Sarah Knox Taylor Davis
Sarah Knox Taylor, the daughter of future president Zachary Taylor and
Margaret Mackall Smith Taylor, was born at Fort Knox in Vincennes,
Indiana, in either 1813 or 1814 (probably the latter), and was named for
her paternal grandmother and for the fort where she was born. Often
called Knox or Knoxie, she was educated in Kentucky and Ohio and met
Davis in 1832, when both he and her father were stationed at Fort
Crawford in what is now Wisconsin. Her father opposed the relationship,
both because of the hardships of army life and because there was some
friction between Davis and himself. Davis was transferred to St. Louis
in 1833, but he remained in correspondence with the woman he hoped would
become his wife:
"[Your] kind, dear letter [in which she apparently consented
to marriage], I have kissed it often and it has driven many mad notions
from my brain. Sarah whatever I may be hereafter I will ascribe to you.
Neglected by you I should be worse than nothing and if the few good
qualities I possess shall under your smiles yield a fruit it will be
your's as the grain is the husbandman's. . . . Shall we not soon meet
Sarah to part no more? oh! how I long to lay my head upon that breast
which beats in unison with my own, to turn from the sickening sights of
worldly duplicity and look in those eyes so eloquent of purity and love"
(December 16, 1834, in Davis Papers, 1:346).
The details of their courtship were lost to history in the summer of
1863 when Union troops carried off a packet of correspondence between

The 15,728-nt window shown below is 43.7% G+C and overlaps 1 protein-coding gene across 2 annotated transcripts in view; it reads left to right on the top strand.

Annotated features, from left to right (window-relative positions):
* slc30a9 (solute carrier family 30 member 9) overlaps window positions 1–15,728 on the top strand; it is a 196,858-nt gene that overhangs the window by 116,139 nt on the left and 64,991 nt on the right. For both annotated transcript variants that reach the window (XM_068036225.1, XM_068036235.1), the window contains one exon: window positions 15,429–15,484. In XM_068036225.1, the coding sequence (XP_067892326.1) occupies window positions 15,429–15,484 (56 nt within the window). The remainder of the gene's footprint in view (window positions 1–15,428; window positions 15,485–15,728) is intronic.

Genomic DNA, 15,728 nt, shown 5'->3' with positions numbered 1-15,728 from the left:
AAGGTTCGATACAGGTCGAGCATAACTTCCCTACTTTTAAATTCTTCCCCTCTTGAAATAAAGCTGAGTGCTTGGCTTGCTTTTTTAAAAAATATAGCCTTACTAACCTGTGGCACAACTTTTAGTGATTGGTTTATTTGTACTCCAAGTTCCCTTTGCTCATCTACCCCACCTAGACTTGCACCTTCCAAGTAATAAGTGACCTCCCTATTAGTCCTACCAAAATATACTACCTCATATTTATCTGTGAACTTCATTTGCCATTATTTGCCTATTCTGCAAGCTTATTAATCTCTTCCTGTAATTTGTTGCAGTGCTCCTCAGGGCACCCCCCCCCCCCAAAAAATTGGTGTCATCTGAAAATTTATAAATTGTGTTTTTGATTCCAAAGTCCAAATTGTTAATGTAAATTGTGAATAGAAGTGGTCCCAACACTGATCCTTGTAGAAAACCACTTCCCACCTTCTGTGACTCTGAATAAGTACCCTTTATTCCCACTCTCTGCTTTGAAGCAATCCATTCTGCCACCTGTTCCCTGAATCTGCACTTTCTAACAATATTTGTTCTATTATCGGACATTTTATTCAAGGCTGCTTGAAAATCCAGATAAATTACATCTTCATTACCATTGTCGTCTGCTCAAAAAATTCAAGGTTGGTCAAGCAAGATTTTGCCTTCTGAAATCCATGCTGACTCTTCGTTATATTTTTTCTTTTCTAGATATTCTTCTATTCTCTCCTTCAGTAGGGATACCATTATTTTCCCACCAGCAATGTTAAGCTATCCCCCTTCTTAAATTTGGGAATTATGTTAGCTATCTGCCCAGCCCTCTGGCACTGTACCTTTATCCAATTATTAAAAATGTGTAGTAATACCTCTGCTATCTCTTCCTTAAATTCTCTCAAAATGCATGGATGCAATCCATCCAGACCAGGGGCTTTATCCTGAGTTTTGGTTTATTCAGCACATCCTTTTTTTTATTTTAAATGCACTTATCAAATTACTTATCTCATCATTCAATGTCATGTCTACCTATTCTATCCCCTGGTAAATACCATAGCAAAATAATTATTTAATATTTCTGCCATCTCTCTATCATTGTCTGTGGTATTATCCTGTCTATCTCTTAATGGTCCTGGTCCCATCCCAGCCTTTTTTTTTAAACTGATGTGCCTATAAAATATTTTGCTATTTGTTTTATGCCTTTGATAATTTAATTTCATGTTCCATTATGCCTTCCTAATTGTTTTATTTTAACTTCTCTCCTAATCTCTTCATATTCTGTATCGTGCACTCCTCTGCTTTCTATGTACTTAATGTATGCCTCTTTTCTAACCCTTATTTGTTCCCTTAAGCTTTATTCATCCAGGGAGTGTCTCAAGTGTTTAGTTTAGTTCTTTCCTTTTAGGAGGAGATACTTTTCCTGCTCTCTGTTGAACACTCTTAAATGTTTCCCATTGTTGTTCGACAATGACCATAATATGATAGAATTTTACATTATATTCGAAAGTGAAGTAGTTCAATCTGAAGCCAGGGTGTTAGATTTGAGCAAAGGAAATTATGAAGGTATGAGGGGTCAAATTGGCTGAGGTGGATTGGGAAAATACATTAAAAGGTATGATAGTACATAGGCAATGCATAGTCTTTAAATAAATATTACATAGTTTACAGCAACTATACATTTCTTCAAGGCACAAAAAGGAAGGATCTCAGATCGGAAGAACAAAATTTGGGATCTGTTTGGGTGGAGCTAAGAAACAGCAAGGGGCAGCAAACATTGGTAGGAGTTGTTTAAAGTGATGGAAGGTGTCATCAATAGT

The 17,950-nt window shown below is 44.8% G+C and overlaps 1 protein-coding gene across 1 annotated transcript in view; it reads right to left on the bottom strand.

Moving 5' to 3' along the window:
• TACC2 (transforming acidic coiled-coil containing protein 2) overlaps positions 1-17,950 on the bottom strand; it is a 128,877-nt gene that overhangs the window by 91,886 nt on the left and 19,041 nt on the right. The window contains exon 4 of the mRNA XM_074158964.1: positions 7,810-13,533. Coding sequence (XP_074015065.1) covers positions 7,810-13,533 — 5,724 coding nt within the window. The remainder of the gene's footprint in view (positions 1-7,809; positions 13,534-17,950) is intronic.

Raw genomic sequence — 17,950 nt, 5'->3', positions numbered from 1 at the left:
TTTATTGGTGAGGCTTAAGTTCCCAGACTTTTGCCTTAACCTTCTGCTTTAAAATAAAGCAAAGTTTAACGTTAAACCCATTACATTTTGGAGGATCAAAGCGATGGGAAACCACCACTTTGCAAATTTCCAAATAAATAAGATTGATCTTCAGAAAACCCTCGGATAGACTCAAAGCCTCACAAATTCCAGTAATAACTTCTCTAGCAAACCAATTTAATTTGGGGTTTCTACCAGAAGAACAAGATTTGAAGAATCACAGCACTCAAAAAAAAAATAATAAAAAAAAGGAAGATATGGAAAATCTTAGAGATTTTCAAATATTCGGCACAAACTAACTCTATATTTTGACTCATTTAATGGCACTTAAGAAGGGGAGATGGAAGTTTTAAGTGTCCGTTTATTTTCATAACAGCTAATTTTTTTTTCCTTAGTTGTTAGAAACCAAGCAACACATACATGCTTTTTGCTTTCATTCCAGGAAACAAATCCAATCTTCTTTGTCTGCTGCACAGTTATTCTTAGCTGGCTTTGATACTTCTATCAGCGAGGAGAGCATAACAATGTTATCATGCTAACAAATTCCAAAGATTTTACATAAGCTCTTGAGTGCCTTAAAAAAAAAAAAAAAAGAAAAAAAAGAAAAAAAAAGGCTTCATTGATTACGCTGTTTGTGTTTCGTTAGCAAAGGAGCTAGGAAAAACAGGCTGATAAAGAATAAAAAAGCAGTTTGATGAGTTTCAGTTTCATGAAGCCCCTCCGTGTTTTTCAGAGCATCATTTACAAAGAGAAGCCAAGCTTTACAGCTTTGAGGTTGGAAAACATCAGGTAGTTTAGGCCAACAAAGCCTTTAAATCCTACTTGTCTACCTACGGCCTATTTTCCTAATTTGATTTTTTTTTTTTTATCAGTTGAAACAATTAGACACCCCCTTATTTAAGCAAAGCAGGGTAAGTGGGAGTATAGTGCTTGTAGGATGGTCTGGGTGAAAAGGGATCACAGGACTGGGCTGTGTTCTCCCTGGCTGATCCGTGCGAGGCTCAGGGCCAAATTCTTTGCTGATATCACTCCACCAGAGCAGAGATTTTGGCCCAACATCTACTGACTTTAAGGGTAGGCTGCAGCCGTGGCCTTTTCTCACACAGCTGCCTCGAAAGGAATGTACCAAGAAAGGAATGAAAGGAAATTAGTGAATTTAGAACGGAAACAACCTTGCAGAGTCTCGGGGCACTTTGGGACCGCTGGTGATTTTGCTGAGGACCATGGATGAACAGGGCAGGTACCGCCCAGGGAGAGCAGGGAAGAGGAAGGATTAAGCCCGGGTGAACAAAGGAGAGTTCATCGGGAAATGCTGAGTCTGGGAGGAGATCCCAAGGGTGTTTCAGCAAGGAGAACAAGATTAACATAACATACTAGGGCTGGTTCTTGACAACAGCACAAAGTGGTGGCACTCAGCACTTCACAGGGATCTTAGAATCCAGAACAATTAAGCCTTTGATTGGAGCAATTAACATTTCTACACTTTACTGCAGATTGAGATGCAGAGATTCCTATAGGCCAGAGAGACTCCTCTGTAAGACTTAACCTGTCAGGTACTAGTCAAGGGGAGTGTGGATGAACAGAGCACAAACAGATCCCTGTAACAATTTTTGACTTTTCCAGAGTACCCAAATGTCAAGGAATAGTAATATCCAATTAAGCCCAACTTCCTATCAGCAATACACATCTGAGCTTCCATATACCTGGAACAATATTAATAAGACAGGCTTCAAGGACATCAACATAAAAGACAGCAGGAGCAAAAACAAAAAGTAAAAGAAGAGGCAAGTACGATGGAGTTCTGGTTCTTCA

Sarah Taylor and Davis. It is unknown whether they even saw each other
from the time Davis left Fort Crawford until they met to be married.
Rumors of an elopement circulated for decades, but there was a formal
ceremony, and the couple apparently had the blessing of Zachary Taylor,
perhaps because Davis had decided to resign his commission. Sarah's
parents were not present at the wedding, however, which took place on
June 17, 1835, at Beechland, near Louisville, Kentucky, the home of
Sarah's widowed aunt Elizabeth Taylor.
The newlyweds took a steamboat to Vicksburg, traveling to visit Joseph E. Davis on Davis Bend. There Davis began the planning for Brierfield.
Later that summer the couple went to see Davis' oldest sister Anna
Smith at "Locust Grove" in West Feliciana Parish, Louisiana. Either on
the journey or soon after their arrival, both Davis and Sarah contracted
either malarial or yellow fever. On September 15, two days short of
their three-month anniversary, Sarah Taylor Davis died. She was buried
at "Locust Grove," which is now a state historical site that is open to
For more information, see Volume 1 of The Papers of Jefferson Davis.